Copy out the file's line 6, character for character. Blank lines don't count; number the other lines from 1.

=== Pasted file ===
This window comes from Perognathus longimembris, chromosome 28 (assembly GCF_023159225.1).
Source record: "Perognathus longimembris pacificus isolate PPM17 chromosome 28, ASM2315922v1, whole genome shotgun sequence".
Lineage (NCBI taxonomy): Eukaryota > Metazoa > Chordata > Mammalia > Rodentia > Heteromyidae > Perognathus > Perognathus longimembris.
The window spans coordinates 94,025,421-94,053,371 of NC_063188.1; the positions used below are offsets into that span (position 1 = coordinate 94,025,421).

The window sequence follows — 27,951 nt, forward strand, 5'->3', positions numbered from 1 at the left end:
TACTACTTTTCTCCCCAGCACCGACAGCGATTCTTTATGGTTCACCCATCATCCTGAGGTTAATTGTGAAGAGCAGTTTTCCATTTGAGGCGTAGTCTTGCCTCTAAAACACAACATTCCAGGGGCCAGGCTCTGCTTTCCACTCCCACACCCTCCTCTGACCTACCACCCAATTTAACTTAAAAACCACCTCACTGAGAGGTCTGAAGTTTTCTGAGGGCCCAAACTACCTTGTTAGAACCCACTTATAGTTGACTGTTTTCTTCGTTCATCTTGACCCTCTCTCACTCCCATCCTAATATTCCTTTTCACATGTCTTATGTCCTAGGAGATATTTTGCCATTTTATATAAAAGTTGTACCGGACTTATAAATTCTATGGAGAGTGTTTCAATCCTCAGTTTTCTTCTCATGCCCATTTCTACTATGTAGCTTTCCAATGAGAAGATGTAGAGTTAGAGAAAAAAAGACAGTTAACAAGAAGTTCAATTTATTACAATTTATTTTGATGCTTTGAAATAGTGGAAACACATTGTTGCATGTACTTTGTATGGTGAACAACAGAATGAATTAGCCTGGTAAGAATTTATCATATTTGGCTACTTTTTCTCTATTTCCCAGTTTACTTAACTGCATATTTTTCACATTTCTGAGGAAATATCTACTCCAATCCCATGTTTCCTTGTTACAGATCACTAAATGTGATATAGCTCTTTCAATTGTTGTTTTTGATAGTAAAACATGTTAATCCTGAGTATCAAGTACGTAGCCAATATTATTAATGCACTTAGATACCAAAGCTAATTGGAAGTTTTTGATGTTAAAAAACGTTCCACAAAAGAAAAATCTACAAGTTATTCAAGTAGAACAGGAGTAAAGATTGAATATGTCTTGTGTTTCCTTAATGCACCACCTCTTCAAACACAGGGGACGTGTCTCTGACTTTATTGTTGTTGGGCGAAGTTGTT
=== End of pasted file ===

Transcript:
TACTACTTTTCTCCCCAGCACCGACAGCGATTCTTTATGGTTCACCCATCATCCTGAGGTTAATTGTGAAGAGCAGTTTTCCATTTGAGGCGTAGTCTTGCCTCTAAAACACAACATTCCAGGGGCCAGGCTCTGCTTTCCACTCCCACACCCTCCTCTGACCTACCACCCAATTTAACTTAAAAACCACCTCACTGAGAGGTCTGAAGTTTTCTGAGGGCCCAAACTACCTTGTTAGAACCCACTTATAGTTGACTGTTTTCTTCGTTCATCTTGACCCTCTCTCACTCCCATCCTAATATTCCTTTTCACATGTCTTATGTCCTAGGAGATATTTTGCCATTTTATATAAAAGTTGTACCGGACTTATAAATTCTATGGAGAGTGTTTCAATCCTCAGTTTTCTTCTCATGCCCATTTCTACTATGTAGCTTTCCAATGAGAAGATGTAGAGTTAGAGAAAAAAAGACAGTTAACAAGAAGTTCAATTTATTACAATTTATTTTGATGCTTTGAAATAGTGGAAACACATTGTTGCATGTACTTTGTATGGTGAACAACAGAATGAATTAGCCTGGTAAGAATTTATCATATTTGGCTACTTTTTCTCTATTTCCCAGTTTACTTAACTGCATATTTTTCACATTTCTGAGGAAATATCTACTCCAATCCCATGTTTCCTTGTTACAGATCACTAAATGTGATATAGCTCTTTCAATTGTTGTTTTTGATAGTAAAACATGTTAATCCTGAGTATCAAGTACGTAGCCAATATTATTAATGCACTTAGATACCAAAGCTAATTGGAAGTTTTTGATGTTAAAAAACGTTCCACAAAAGAAAAATCTACAAGTTATTCAAGTAGAACAGGAGTAAAGATTGAATATGTCTTGTGTTTCCTTAATGCACCACCTCTTCAAACACAGGGGACGTGTCTCTGACTTTATTGTTGTTGGGCGAAGTTGTT